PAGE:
woah woah.
why would they put a slow cpu to run a bigger screen?

The color screen was added as a gimmick to attract customers. Today, most kids are attracted by color screens, not monochrome screens that are hard to read. However, they decided to stick with the same hardware because they're greedy enough to save $0.05, as ordelore says.

If they replaced the Z80 CPU with an EZ80, I bet they would use this as an excuse to increase the price by $30-40. Just remember how the TI-83+SE costed $30-40 higher than the 83+ even though it only had an extra 1.3 MB of archive and a twice faster CPU.


Because TI-CARESTM.
Anyway, as anyone who has seen a TI calculator at full retail price can attest to, TI wants to squeeze as much of our money as they can while also increasing their own profits. Look at the TI-84+, it used to come with extra Flash but then TI cut it to save ~$0.05. Still confused?
[xkcd=768]Explained[/xkcd]
Actually, it's RAM that was cut down (from 128 KB to 48). Flash remained intact. However, in the color model, RAM went back to 128 KB (for now).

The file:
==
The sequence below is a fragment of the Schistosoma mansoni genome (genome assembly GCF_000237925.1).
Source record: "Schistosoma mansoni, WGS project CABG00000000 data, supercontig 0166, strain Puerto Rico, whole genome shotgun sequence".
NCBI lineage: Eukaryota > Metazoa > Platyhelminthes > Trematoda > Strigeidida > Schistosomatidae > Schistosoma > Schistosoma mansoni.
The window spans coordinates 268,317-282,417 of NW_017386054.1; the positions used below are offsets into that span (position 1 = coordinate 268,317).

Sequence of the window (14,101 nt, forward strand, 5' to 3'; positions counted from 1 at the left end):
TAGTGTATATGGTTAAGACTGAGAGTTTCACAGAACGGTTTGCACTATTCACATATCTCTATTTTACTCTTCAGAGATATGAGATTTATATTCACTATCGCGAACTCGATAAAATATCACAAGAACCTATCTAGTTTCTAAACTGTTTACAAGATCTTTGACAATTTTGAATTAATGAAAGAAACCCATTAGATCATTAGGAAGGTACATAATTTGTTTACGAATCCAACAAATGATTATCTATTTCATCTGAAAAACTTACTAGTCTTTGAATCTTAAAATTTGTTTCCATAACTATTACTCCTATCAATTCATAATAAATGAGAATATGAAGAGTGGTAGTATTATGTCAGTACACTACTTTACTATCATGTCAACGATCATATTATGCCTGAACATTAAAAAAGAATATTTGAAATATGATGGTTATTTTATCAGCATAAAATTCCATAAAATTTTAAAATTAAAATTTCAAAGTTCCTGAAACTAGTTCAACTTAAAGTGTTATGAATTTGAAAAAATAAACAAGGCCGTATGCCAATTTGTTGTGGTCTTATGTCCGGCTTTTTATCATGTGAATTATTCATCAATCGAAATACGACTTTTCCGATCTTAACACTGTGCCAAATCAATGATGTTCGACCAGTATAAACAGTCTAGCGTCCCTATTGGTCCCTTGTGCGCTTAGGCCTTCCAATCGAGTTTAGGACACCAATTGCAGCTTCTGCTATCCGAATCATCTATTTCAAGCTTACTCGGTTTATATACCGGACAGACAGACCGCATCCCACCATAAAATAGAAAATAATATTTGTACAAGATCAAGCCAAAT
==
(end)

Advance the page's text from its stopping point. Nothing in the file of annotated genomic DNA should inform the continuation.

« Last Edit: January 26, 2014, 07:08:57 pm by DJ Omnimaga »
In case you are wondering where I went, I left Omni back in 2015 to form CodeWalrus due to various reasons explained back then, but I stopped calc dev in 2016 and am now mostly active on the CW Discord server at https://discord.gg/cuZcfcF


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Re: Is it possible to run a TI-84+ OS on a TI-84+CSE?
« Reply #24 on: January 26, 2014, 07:55:41 pm »
I wouldn't call it greedy so much as doing business. They know the customer is willing to pay these prices for outdated hardware because of their near-monopoly in schools, so they can get away with it. Yes, the cost of production might not be much higher to add more flash memory, but like any sensible business, they set their prices to make the most profit. We will only see change if there is more significant competition from other companies.